Net farm incomes are in for a 27 percent drop this year, according to federal economists, though Montana agriculture groups say they may miss the worst of it.
As House Republicans consider slicing up their failed 2013 farm bill and voting on its parts separately, Montana agriculture groups are saying no thanks.
Warning of financial jeopardy without a new farm bill, Montana agricultural groups are flying to Washington to urge House Republican leaders to act by month’s end, though it may be too late.
This year Montana farmers and ranchers are battling a record drought and reeling from historic wildfires. Agriculture, our state’s top industry, needs the certainty and predictability provided by the Farm Bill.
Montana right now is facing two kinds of disasters: the drought that is changing our physical landscape, and the unwillingness of congressional leadership in the House to act responsibly and immediately on Farm Bill legislation.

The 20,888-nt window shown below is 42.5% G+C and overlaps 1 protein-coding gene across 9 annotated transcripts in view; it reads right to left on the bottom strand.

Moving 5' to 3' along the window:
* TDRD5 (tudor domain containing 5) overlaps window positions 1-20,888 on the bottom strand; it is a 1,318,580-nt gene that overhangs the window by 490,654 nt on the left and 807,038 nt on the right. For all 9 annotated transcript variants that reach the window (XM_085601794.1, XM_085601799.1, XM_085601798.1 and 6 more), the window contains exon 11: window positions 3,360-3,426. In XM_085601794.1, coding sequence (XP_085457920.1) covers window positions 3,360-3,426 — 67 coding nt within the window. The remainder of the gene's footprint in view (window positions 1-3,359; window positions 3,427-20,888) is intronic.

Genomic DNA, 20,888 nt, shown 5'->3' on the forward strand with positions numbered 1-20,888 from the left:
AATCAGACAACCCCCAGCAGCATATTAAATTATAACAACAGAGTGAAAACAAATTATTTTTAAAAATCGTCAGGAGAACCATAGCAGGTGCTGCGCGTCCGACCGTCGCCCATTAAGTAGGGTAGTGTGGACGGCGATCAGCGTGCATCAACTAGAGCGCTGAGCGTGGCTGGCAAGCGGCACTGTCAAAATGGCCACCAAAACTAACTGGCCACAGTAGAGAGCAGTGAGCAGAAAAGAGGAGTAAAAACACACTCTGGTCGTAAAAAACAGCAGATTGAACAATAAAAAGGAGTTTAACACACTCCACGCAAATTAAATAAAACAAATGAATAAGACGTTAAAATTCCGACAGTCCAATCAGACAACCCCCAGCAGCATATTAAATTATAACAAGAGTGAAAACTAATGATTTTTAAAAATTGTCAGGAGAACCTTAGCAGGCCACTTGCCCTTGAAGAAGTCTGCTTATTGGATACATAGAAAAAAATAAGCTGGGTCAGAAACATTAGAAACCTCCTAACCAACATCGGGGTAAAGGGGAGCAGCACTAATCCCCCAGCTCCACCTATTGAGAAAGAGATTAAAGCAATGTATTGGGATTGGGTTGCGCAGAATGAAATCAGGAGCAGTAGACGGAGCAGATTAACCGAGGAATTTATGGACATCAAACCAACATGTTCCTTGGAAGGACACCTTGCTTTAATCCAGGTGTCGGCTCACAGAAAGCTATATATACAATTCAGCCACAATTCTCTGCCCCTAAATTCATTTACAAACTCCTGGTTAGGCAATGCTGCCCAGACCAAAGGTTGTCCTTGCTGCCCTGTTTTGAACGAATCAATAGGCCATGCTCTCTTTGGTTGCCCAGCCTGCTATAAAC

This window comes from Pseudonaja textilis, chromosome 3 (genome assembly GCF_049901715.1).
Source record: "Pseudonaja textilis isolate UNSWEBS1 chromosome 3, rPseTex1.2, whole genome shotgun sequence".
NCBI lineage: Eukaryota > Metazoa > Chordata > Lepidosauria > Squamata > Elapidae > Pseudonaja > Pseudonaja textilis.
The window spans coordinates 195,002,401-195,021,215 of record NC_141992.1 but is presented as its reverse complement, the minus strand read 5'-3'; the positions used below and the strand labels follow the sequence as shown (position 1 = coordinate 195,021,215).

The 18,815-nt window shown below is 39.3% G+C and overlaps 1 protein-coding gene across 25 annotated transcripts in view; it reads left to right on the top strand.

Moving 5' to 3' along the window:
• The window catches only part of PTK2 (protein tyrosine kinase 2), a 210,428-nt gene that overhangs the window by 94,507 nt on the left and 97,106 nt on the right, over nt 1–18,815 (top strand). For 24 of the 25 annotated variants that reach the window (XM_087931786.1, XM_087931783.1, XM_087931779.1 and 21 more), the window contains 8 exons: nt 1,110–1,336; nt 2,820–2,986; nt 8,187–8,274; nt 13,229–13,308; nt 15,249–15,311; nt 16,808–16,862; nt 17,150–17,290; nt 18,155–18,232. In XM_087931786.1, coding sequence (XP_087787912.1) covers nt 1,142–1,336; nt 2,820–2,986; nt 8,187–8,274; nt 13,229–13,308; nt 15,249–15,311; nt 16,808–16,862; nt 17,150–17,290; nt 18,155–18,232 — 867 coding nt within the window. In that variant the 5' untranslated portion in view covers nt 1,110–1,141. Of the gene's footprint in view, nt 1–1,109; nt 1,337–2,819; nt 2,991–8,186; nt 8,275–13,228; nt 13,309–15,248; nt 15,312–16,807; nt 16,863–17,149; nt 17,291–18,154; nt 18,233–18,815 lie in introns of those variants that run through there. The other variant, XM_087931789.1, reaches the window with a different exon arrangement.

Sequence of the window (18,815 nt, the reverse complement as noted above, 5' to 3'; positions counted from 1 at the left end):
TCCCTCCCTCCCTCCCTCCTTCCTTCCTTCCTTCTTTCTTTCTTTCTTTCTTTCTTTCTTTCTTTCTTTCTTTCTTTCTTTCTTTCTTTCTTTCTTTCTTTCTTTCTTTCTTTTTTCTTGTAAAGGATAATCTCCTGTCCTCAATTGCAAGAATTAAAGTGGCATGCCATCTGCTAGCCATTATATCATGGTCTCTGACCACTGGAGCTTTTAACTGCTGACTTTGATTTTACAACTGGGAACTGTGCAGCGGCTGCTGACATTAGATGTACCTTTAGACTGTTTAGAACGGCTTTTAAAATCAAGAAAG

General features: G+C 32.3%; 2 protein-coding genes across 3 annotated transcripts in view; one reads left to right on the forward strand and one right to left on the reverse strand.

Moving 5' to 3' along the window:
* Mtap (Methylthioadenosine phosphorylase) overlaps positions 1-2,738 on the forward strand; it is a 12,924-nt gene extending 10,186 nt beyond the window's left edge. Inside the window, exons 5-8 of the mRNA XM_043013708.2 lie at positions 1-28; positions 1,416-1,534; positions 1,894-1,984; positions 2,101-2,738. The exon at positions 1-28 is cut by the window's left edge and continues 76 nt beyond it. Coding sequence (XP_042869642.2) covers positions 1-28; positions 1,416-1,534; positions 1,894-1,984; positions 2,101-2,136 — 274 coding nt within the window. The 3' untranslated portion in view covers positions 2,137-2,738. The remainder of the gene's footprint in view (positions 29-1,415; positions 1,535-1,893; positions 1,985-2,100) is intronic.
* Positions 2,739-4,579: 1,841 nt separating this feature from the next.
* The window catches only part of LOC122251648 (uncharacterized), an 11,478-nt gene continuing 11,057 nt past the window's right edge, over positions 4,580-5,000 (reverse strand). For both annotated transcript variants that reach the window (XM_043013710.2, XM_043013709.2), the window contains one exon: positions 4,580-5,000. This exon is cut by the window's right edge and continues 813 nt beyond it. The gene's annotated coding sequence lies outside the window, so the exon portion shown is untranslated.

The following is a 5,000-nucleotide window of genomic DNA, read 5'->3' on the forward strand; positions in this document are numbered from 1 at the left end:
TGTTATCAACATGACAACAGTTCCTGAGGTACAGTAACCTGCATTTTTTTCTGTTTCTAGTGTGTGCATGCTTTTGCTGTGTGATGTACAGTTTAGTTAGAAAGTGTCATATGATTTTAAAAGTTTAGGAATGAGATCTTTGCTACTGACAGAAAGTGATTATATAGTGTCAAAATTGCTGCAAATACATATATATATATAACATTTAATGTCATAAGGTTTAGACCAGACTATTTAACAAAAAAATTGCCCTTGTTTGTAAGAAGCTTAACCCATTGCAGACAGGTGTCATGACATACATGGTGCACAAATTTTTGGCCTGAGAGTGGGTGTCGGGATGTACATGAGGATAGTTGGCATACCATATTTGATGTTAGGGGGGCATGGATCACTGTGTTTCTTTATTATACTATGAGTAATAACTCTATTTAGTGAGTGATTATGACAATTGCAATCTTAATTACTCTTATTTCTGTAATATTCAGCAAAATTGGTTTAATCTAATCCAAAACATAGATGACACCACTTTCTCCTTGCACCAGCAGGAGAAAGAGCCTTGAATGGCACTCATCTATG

The House adjourned for its five-week August break on Friday without passing a controversial farm bill, revealing a widening split between conservative farmers and Republicans opposed to subsidies.
With the largest drought in a half century chewing up farm acres, the call for federal assistance is growing.
KINTYRE FLATS -- One town or another on this northeastern Montana plain seemingly turns 100 about every other month, and for some the date seems more like a finish line than a milepost.